Isolation Series: Coping In a Toxic Environment During Lockdown
Written by Kirpa Mohr
I am certain that almost every single South Asian person living in the U.K right now has received WhatsApp chain mail messages from relatives claiming that COVID-19 is either a government weapon, a hoax, or a 5G virus- yes Aunty Ji, I know that “this message is from an NHS nurse!"
Collectively, we are witnessing a worldwide phenomenon that will go down in history. Prior to this, COVID-19 has never occurred, so you can only imagine the amount of uncertainty and anxiety surrounding people on a day-to-day basis. Maintaining your mental health is an already difficult task to pilot but maintaining your mental health whilst living through a global pandemic is a whole different story.
For those forced to return home, as a subsequent result of the pandemic, many will be met by toxic family members- if not already stuck at home with them. Navigating the ins and outs of South Asian family dynamics is tedious. For example, Aunty Kiran may not be talking to Aunty Simran, because allegedly her daughter’s a slut! Confusing and silly, right? But also familiar for many. I am going to narrow it down to a big bowl of emotional manipulation, mind games, and a lack of privacy with a side of slut-shaming - all common themes within many South Asian households. Having grown up in an environment like this, I cannot imagine going back. I know that many of us are fortunate to have supportive people around us, however, others are not as privileged.
Those of you who already feel restricted as a result of your mental health, may find it even harder to voice yourselves to your family. There is a lot of sharam in our community surrounding this specific topic. We all have a story of someone in our distant family reaching a breaking point and being sectioned off into a mental health facility whilst Bibis tut away in dismay. It becomes hard when there is strong societal pressure to conform, with many feeling as though they have to walk on eggshells. Suffering from poor mental health can be seen as an act of defiance. This in turn, completely invalidates the person’s experience. Customs are set in stone and it becomes hard to break patterns of abuse when they have become normalised. It is important to recognize these patterns and to reach out for help, there are many trained professionals just a phone call away. Please refer to the list of helplines provided below.
So, what can you do?
-Allow yourself to adjust
We are now in lockdown. Under current UK guidelines, people can only leave the house for necessities Leaving the house for anything other than necessities directly clashes with the government guidelines. It should be noted there is no need to feel as if by not doing anything, that you are not being productive. I guarantee you that people on social media are stretching the truth with their productivity levels. It is going to be challenging when you have negativity spewed your way by toxic family members but remember to give yourself time to adjust. That this is temporary.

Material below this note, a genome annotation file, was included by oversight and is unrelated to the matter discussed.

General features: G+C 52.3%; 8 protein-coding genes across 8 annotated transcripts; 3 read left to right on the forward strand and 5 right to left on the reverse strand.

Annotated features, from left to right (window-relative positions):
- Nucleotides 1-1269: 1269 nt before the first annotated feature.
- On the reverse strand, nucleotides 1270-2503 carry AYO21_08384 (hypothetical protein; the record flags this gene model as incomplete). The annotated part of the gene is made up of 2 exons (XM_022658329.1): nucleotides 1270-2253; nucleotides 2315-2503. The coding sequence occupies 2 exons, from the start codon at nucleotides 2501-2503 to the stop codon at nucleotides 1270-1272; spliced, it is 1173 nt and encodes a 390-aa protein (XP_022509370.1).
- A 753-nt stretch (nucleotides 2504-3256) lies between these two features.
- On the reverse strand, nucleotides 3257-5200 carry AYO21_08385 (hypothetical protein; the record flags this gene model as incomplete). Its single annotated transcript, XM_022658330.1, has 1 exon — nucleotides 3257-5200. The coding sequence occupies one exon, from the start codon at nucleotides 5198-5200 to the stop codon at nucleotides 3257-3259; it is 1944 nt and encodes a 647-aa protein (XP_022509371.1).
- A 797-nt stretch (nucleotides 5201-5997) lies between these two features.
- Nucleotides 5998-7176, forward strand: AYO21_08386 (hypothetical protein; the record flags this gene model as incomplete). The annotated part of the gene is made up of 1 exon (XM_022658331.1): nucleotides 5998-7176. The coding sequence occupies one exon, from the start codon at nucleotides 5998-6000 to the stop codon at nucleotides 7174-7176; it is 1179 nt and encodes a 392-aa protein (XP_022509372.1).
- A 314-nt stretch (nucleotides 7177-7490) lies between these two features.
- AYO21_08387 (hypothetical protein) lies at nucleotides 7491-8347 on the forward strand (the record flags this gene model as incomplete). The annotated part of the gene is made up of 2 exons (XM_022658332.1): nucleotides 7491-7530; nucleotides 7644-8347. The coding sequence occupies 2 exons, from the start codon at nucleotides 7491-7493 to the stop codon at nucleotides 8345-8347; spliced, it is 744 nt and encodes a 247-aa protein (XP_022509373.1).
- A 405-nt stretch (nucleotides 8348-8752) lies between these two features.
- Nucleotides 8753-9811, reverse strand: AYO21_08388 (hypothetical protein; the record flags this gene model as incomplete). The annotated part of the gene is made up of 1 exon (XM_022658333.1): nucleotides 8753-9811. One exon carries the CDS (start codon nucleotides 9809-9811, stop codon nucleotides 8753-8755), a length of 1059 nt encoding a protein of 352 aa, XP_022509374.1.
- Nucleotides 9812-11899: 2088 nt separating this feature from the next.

-Create a routine
The easiest way to feel a sense of normality with all of this is to instil daily rituals. Perhaps start working out? Doing some art or even picking up a forgotten hobby. If it is difficult in your environment to do so, remind yourself once again that this is temporary. I am not an advocate for lying, however if you feel that you need to lie to be given the space and time you deserve… do what you have to do - this is for you. Be empowered by your motives.
This is not your fault. You have to understand that toxic individuals will project their issues onto you and make it your problem. Once you recognize this, things naturally fall into perspective. During these trying times, venomous people will blame you for everything going wrong in their lives, to make you a scapegoat. Understanding your role in this is essential, so be kind to yourself.
-Speak to people
We all know the classic technique of changing names on your phone, so your parents do not question who you are speaking to. I did it when I was growing up. If you need to do it, do it. Keeping in touch with your loved ones will not only benefit your mental health, but also make them aware of the situation you may find yourself in. By conversing with others, you will come across different perspectives that you may not be able to see, as when you are in a toxic/abusive environment it becomes easy to believe that you are part of the problem. You are not part of the problem. So, keep chatting away.
Self-isolation may not be unfamiliar for those who are constantly isolated by their own family.
It is hard to narrow down real experiences into words. As mentioned before, we are living through something extraordinary. The key for me so far has been to keep a positive mindset, although easier said than done. I miss the little things like being able to leave the house on a whim, being able to sit down and just seeing my friends. I then realise that I am lucky. My heart truly goes out to those who are suffering during this pandemic. You do not go unseen.
Police: 999 press 55 when prompted if you can't speak https://www.met.police.uk/contact/af/contact-us/
Refuge UK wide 24-hour helpline: 0808 2000 247 https://www.refuge.org.uk/
Welsh Women's Aid Live Fear Free 24-hour helpline: 0808 80 10 800 https://www.welshwomensaid.org.uk/what-we-do/our-services/live-fear-free-helpline/
Scotland National Domestic Abuse and Forced Marriages 24-hour helpline: 0800 027 1234
Northern Ireland Domestic Abuse 24-hour helpline: 0808 802 1414